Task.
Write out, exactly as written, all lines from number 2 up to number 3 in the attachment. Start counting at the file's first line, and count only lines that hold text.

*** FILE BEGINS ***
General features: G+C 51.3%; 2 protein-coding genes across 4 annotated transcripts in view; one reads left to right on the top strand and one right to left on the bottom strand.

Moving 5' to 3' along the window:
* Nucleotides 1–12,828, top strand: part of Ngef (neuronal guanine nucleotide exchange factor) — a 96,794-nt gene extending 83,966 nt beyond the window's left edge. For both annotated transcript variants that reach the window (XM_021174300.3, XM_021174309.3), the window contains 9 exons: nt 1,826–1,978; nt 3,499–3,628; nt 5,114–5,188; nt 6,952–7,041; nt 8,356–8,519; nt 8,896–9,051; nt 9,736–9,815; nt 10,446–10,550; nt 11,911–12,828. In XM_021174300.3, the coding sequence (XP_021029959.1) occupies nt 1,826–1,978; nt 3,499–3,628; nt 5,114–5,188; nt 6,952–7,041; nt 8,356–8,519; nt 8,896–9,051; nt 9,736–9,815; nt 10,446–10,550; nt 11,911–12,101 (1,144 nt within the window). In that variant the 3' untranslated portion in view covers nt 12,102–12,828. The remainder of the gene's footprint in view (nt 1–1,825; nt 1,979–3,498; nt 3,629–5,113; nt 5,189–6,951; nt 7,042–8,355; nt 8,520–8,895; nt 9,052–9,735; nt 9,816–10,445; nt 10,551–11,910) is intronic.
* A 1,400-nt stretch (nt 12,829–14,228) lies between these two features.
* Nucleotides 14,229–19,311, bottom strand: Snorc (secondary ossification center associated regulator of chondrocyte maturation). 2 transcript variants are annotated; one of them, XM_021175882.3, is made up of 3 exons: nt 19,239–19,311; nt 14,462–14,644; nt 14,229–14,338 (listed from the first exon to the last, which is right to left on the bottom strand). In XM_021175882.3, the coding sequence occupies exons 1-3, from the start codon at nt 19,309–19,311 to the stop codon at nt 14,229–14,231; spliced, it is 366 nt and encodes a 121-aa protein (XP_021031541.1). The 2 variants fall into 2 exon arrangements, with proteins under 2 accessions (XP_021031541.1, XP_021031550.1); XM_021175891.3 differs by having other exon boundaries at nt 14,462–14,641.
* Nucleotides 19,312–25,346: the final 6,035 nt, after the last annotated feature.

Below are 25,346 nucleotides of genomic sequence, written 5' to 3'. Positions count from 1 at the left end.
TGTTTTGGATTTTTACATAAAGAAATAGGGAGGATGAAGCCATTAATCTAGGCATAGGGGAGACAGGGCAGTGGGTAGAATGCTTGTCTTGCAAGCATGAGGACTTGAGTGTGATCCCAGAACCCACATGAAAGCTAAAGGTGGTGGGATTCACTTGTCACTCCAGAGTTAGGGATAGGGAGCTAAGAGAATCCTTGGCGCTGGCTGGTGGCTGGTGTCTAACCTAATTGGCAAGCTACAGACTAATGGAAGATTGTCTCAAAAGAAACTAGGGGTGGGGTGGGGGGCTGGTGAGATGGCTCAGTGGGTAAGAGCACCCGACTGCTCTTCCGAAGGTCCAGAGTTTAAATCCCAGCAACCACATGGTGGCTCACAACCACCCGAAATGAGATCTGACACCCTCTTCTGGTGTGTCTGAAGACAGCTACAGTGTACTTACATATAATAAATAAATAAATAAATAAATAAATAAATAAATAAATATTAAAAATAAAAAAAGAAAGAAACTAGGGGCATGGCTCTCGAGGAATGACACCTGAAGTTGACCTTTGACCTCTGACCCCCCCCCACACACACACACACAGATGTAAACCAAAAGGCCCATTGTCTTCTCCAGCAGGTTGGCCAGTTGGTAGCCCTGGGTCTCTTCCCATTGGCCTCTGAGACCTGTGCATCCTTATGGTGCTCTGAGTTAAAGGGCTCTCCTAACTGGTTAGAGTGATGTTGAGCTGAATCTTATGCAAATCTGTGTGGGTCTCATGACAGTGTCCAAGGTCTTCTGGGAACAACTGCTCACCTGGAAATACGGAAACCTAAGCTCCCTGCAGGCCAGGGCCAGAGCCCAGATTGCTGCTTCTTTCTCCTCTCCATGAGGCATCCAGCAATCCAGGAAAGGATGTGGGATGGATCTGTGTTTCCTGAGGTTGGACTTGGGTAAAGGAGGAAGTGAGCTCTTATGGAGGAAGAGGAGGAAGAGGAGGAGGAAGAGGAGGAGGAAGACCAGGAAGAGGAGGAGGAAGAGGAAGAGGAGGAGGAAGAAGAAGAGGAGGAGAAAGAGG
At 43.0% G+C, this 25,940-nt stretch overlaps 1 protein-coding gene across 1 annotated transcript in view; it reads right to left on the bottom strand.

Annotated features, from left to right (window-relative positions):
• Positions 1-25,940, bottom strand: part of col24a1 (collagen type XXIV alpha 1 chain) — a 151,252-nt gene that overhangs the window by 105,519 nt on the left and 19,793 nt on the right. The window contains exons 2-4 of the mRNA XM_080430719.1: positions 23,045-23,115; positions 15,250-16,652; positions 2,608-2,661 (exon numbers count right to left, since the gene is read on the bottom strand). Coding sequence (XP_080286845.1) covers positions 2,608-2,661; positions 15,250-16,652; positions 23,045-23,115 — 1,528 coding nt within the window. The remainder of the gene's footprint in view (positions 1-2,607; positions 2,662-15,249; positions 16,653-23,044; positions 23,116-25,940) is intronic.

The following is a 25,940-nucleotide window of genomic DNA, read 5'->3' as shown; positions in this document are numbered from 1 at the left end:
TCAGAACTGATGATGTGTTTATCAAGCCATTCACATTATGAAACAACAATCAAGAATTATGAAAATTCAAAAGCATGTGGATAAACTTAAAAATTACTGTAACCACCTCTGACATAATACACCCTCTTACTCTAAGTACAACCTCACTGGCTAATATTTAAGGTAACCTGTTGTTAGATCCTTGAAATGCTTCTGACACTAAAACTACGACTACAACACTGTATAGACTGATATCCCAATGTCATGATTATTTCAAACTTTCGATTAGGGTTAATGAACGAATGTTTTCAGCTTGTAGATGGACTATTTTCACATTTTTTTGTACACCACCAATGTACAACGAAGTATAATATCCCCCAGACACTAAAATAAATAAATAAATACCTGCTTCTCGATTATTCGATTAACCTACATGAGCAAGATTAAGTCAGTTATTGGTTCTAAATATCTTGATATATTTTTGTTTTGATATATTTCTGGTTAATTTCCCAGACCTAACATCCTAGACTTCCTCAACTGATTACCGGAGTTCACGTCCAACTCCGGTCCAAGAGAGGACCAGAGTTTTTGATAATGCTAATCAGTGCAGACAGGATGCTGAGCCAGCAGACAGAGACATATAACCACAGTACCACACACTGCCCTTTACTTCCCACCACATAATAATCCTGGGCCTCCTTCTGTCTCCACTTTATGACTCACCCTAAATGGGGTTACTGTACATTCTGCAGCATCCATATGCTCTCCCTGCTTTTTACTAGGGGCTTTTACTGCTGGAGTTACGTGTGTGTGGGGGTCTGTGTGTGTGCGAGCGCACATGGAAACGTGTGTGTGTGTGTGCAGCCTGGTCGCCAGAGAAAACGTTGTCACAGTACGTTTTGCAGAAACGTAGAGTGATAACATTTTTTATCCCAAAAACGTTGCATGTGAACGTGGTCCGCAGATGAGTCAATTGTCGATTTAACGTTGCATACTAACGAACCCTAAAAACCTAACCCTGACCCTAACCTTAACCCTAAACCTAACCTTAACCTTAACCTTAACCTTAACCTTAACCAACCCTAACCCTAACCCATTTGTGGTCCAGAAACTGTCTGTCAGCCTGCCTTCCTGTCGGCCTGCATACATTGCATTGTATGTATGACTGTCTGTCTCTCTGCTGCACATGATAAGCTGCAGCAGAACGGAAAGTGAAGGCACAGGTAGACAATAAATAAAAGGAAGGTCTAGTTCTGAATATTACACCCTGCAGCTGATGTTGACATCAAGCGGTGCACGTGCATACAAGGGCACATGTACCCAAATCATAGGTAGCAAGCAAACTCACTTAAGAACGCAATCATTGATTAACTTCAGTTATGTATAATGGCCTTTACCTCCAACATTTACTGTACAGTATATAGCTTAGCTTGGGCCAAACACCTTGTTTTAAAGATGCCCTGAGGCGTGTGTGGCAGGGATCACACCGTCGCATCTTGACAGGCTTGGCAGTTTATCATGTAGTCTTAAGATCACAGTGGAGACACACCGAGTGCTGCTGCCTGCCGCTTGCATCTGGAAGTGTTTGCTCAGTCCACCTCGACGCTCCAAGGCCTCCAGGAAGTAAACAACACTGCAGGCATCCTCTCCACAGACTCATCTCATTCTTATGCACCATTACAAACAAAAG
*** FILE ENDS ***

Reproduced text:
Moving 5' to 3' along the window:
* Nucleotides 1–12,828, top strand: part of Ngef (neuronal guanine nucleotide exchange factor) — a 96,794-nt gene extending 83,966 nt beyond the window's left edge. For both annotated transcript variants that reach the window (XM_021174300.3, XM_021174309.3), the window contains 9 exons: nt 1,826–1,978; nt 3,499–3,628; nt 5,114–5,188; nt 6,952–7,041; nt 8,356–8,519; nt 8,896–9,051; nt 9,736–9,815; nt 10,446–10,550; nt 11,911–12,828. In XM_021174300.3, the coding sequence (XP_021029959.1) occupies nt 1,826–1,978; nt 3,499–3,628; nt 5,114–5,188; nt 6,952–7,041; nt 8,356–8,519; nt 8,896–9,051; nt 9,736–9,815; nt 10,446–10,550; nt 11,911–12,101 (1,144 nt within the window). In that variant the 3' untranslated portion in view covers nt 12,102–12,828. The remainder of the gene's footprint in view (nt 1–1,825; nt 1,979–3,498; nt 3,629–5,113; nt 5,189–6,951; nt 7,042–8,355; nt 8,520–8,895; nt 9,052–9,735; nt 9,816–10,445; nt 10,551–11,910) is intronic.